IT'S ALIVE! PHASE 3D IS NOW AO-40 Alive and well and in orbit around Earth, the satellite known for the past decade as "Phase 3D" has a new name. AMSAT-NA Board Chairman Bill Tynan, W3XO, this week announced that Phase 3D now will be known as AMSAT-OSCAR 40, or AO-40. "We have been calling it Phase 3D for far too long," Tynan said. "Henceforth it will take its place in the long line of OSCARs, satellites built by the Amateur Radio community for the Amateur Radio community throughout the world." Tynan said he got the official go-ahead from Phase 3D Project Leader Karl Meinzer, DJ4ZC, to assign an OSCAR number. It's been 40 years since the first OSCAR satellite launched. AMSAT-OSCAR 40 was dedicated to the memory of one of its principal builders, Werner Haas, DJ5KQ, and operates under the call sign DP0WH. Haas died earlier this year. A plaque aboard AO-40 is dedicated to his memory. Tynan, whose tenure as AMSAT-NA President covered the early years of the Phase 3D project, was overjoyed to see the satellite finally in orbit. "Congratulations and thanks to all who participated in any way to this wonderful achievement," he said. Following a one-day postponement, Phase 3D was successfully launched November 16 at 0107 UTC and placed into a geostationary transfer orbit, from which it will be nudged into its final high elliptical orbit. When the Ariane 5 launcher successfully deployed Phase 3D at 0153 UTC, cheers erupted from the AMSAT team monitoring the flight's progress in the Arianespace control room. The satellite is not expected to be ready for general use for about nine months.

"It was a textbook launch," said Phase 3D Mission Director and AMSAT-DL Executive Vice President Peter Guelzow, DB2OS. Guelzow, who's filling in for Phase 3D Project Leader Karl Meinzer, DJ4ZC, said the satellite appears to be in excellent health. A "general beacon" was transmitting on approximately 435.450 MHz. The AO-40 PSK beacon has been monitored on or about 145.898 MHz--slightly different from the expected frequency.

This week's Phase 3D launch culminated a decade of planning, design, construction and testing as well as an ambitious fundraising campaign. The ARRL was among the major contributors to the Phase 3D project. Newly elected AMSAT-NA President Robin Haighton, VE3FRH, hailed the news of the launch. "It expands the capabilities of radio amateurs to work with higher frequencies and develop advanced communication techniques," he said. "Once more, Amateur Radio operators will be at the leading edge of

experimentation in communications." The satellite now is in orbit some 585 miles above Earth at the closest point. Phase 3D's final elliptical orbital configuration will put the satellite some 2500 miles away from Earth at its nearest point, and some 29,500 miles at its farthest. At 630 kg (1380 lbs) and some 20 feet across when the solar panels are deployed, Phase 3D is the largest Amateur Radio satellite ever put into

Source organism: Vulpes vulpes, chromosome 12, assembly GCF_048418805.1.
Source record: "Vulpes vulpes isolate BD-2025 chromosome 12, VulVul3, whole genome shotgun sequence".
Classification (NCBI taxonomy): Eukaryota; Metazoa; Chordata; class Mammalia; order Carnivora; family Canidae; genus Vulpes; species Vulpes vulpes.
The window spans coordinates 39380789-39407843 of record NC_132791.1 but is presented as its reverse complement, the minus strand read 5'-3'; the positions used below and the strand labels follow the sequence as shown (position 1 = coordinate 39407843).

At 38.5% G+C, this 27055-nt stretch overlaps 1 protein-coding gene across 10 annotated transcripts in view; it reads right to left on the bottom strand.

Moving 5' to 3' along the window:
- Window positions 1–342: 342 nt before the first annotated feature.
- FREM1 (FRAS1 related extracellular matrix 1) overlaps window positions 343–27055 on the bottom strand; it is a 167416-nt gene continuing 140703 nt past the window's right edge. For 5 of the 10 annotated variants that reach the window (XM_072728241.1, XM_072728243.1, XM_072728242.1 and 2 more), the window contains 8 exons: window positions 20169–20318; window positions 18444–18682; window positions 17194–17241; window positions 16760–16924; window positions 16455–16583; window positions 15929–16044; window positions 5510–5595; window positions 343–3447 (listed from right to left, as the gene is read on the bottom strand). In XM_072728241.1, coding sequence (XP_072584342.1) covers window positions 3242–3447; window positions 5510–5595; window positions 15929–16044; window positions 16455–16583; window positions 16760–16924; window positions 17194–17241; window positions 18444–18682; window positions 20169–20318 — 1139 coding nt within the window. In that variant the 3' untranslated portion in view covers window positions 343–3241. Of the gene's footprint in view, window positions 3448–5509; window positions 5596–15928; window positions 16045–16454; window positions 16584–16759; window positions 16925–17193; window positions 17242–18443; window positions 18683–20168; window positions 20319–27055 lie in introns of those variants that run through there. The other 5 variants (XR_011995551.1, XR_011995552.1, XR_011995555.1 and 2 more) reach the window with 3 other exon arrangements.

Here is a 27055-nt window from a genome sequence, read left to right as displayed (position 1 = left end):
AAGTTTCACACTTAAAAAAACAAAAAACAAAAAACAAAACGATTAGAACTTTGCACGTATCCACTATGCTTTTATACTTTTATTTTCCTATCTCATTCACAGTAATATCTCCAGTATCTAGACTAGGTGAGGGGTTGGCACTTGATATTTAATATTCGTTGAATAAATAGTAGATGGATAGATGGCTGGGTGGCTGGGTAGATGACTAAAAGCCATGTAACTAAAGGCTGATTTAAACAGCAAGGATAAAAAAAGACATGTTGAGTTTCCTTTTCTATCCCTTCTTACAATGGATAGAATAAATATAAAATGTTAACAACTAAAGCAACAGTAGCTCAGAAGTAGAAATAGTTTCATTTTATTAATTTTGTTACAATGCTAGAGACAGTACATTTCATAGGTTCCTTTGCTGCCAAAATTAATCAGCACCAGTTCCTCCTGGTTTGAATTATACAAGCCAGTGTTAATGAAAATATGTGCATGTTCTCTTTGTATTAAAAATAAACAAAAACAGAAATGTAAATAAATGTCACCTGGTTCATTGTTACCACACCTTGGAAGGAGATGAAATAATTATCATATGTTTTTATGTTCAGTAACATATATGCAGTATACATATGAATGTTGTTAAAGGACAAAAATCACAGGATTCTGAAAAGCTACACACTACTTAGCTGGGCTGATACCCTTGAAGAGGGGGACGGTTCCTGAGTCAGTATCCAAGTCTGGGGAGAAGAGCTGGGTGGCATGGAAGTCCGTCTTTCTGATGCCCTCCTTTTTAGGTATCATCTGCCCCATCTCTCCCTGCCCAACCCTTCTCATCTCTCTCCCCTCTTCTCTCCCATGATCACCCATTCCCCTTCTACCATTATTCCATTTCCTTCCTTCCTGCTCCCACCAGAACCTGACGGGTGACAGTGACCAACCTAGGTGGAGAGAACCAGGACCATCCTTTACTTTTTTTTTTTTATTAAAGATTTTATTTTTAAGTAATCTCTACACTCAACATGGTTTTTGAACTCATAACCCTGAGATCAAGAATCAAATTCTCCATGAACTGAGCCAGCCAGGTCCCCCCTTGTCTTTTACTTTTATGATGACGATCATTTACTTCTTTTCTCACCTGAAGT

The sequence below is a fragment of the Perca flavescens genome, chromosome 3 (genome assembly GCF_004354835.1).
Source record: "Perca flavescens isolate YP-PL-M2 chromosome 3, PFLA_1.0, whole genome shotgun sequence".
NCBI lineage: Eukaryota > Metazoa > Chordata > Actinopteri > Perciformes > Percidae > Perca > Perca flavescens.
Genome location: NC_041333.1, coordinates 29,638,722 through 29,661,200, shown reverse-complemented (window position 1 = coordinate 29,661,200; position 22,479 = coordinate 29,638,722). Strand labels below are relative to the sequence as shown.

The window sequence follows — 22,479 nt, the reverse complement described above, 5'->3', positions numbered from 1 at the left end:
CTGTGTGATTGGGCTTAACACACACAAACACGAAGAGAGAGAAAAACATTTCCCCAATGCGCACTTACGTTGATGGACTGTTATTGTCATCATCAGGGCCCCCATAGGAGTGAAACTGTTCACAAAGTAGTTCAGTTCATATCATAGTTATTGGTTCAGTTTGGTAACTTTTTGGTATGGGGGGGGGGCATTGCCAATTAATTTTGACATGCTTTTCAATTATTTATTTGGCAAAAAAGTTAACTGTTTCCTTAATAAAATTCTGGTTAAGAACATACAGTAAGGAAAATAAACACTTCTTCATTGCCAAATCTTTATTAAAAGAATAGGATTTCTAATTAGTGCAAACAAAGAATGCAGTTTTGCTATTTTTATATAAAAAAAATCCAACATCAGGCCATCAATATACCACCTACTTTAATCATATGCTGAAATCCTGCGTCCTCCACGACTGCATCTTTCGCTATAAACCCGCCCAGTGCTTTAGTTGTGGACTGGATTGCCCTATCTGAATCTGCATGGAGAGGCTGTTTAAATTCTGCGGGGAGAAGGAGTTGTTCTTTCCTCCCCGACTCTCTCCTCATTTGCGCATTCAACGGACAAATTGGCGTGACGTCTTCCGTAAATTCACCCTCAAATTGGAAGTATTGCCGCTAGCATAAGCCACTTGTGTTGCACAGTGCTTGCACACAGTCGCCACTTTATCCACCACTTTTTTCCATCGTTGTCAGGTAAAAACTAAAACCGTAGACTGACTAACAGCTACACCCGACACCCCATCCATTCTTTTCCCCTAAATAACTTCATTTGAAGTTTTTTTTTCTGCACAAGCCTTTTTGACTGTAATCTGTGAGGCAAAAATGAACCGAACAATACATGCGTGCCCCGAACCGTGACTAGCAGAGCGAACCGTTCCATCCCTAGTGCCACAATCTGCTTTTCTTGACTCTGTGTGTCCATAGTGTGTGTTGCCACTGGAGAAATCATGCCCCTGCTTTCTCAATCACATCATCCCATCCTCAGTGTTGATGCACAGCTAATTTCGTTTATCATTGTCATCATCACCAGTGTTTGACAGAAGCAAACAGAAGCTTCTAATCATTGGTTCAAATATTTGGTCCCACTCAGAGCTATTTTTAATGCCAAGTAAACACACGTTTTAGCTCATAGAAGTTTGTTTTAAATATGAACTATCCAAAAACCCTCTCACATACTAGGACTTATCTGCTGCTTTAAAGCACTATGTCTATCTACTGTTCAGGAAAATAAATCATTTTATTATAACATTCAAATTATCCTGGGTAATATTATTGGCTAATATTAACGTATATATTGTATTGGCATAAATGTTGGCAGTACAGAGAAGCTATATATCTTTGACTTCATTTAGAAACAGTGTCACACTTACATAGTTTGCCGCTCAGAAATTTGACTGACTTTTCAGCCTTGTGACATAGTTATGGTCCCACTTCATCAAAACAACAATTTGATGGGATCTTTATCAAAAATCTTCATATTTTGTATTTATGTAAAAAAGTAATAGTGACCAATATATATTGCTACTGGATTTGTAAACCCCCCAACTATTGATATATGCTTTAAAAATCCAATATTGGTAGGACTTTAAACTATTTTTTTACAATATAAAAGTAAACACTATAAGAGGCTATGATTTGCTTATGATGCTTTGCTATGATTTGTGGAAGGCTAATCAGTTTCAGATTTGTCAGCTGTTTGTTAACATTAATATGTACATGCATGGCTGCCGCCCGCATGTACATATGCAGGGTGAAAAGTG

space. Three other satellites, the giant PanAmSat PAS-1R communications satellite and the smaller STRV-1C and 1D mini-satellites, joined AMSAT Phase 3D--now AO 40--for the ride. For more information, visit the AMSAT-NA Web site, http://www.amsat.org.

ISS CREW CHECKS OUT HAM GEAR The International Space Station crew of US astronaut and ISS Expedition 1 Commander William "Shep" Shepherd, KD5GSL, and Russian cosmonauts Sergei Krikalev, U5MIR, and Yuri Gidzenko checked out the Amateur Radio on the International Space Station initial station ham gear last weekend. "With the successful execution of engineering test communications passes,

the Amateur Radio on the International Space Station project has passed a significant milestone," said ARISS team member Will Marchant, KC6ROL. Two initial Amateur Radio test passes were conducted via R3K at the Gagarin Cosmonaut Training Center in Star City near Moscow, with Russian ARISS delegate Sergej Samburov, RV3DR, at the controls. AMSAT Russia President Eugene Labutin, RA3APR, and Vladimir Zagainov, UA3DKR, also were on hand for the commissioning pass. A subsequent test pass via NN1SS at the NASA Goddard Space Flight Center was equally successful. The crew reiterated its interest and support for Amateur Radio activities on the ISS. School Amateur Radio contact schedules and casual QSOs are pending at this point, however, as the crew tackles a very busy work regime in space. Shepherd reports that all equipment aboard the ISS appears to be operating well, although he and the other crewmembers have complained about the noisy air conditioner. The crew spent its first week installing an oxygen generator, a carbon-dioxide removal unit and other life-support systems. Things will get busier when a Russian cargo ship filled with food, parts, trash bags and another air conditioner arrives November 17. The crew must unload the rocket, stow the gear, then fill the rocket with trash to jettison before the shuttle Endeavour lifts off at the end of the month with a new set of solar panels for the ISS.